Mother Earth Living

Round Robin: Behind Closed Doors

By Andy Van Hevelingen
April/May 1996
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NEWBERG, Oregon—My greenhouse is alive. Shifting a pot to a new location, I surprised a small nest of sow bugs, which scurried for new cover. And when the skies darken and the first heavy drops fall on the greenhouse plastic, a chorus of croaking frogs begins.

Last summer, the garden was overrun by 5- to 6-inch-long praying mantises. I had no idea whether they could winter over outside, and so my children coaxed me into bringing five of them into the warmth of the greenhouse. They were a delight; all were soon hand-fed pets. Then suddenly, they all disappeared. A few days later, my six-year-old son found a pair hidden among the leaves “fighting”. Actually, they were courting. After watching the four-hour mating ritual, I can state confidently that the female does not always eat the head off the male at the end.

The next day, the female deposited an egg case on the stem of a Salvia madrensis. Since the apparent demise of all my adult mantises, I have uncovered four more egg cases scattered around the greenhouse, so now I am vigilantly awaiting the birth of hundreds of young as the weather warms.

I certainly don’t look forward to finding whiteflies on the scented-geranium stock plants—usually on the oldest leaves, near the bottom of the plant—or aphids on the new growth. Because aphids and whiteflies are particularly attracted to yellow, I place yellow sticky cards just above the foliage of the scented geraniums to monitor their numbers. On the other hand, just picking out affected parts and getting them out of the greenhouse can help forestall a bad infestation.

Even with good ventilation, the rise in relative humidity with warmer weather increases the likelihood of powdery mildew in the greenhouse. Fine-foliaged rosemaries such as Rosmarinus officinalis ‘Majorca Pink’ and ‘Benenden Blue’ and purple and Tricolor sages are indicator plants. If I find any infected specimens, I get them out of the greenhouse quickly before they spread the disease throughout. I’ve found that a weekly application of a kelp-based organic fertilizer helps prevent both powdery mildew and damping-off of young seedlings, especially basil. If a seed lot is infected with the damping-off fungus, watering may splash its spores onto previously uninfected areas, so I maintain good sanitation and get rid of any infected seed lots immediately.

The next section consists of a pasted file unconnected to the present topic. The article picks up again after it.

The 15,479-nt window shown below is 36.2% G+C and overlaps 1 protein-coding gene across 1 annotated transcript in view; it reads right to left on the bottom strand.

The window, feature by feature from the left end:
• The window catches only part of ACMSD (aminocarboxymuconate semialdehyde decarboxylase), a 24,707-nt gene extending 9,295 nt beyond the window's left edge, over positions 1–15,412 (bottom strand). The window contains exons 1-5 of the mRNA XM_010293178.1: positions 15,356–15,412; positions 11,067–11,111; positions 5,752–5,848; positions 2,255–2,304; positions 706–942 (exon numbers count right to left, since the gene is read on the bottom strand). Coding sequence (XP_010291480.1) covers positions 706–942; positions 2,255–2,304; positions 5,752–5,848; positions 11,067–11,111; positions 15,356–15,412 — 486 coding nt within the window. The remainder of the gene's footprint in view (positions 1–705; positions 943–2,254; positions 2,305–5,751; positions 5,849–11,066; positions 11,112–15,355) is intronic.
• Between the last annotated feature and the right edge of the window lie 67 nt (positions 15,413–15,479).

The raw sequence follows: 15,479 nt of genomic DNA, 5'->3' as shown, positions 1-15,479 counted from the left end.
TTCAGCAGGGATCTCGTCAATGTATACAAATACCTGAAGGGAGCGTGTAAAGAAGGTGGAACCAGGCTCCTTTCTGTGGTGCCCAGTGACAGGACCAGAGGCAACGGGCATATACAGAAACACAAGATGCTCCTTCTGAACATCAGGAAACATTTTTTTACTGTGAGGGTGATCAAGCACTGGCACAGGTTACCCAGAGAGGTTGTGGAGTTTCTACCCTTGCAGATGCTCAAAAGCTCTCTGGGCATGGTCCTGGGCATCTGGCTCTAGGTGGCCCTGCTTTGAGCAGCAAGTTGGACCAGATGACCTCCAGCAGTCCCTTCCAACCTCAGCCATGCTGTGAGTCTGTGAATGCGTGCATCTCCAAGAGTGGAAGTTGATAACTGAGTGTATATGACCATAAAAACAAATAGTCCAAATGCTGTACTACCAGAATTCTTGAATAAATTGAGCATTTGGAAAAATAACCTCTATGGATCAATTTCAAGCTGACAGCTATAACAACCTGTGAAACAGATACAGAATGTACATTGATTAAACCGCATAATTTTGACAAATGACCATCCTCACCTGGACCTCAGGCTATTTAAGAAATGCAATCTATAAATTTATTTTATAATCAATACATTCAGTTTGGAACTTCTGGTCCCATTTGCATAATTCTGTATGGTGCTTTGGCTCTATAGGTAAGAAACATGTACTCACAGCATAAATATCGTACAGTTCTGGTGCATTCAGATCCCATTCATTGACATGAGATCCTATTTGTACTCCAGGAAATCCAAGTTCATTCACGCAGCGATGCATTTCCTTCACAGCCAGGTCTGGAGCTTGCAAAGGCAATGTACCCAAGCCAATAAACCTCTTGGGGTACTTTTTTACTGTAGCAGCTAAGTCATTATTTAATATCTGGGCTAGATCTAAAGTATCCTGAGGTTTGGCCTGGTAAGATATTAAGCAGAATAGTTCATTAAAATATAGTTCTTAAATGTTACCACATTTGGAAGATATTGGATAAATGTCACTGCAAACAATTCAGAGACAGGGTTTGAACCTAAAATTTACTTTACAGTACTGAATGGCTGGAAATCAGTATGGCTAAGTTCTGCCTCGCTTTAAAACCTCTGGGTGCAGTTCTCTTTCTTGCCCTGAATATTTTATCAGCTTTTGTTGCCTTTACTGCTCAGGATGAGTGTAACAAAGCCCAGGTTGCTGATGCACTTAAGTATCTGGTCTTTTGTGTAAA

A well groomed, fertilized, and watered plant stands a far better chance of avoiding insect or disease damage than one that is under stress. Lemon verbena is susceptible to spider mites, yet stock plants that are free of mites stand side by side with infested ones. While outside temperatures are still low, a good spray of insecticidal soap or horticultural spray oil knocks down any overwintering mites. Predator mites have been very effective, and I am able to order them for three different temperature and humidity regimes. The trick is to release them in the greenhouse before there is a spider mite problem.

Now that I realize that I’m not alone in the greenhouse, I monitor my plants and pests daily. That can be difficult because as soon as I enter my greenhouse, my glasses steam up. I wonder whether it’s the warmth and humidity or the heat of passion among the bugs.


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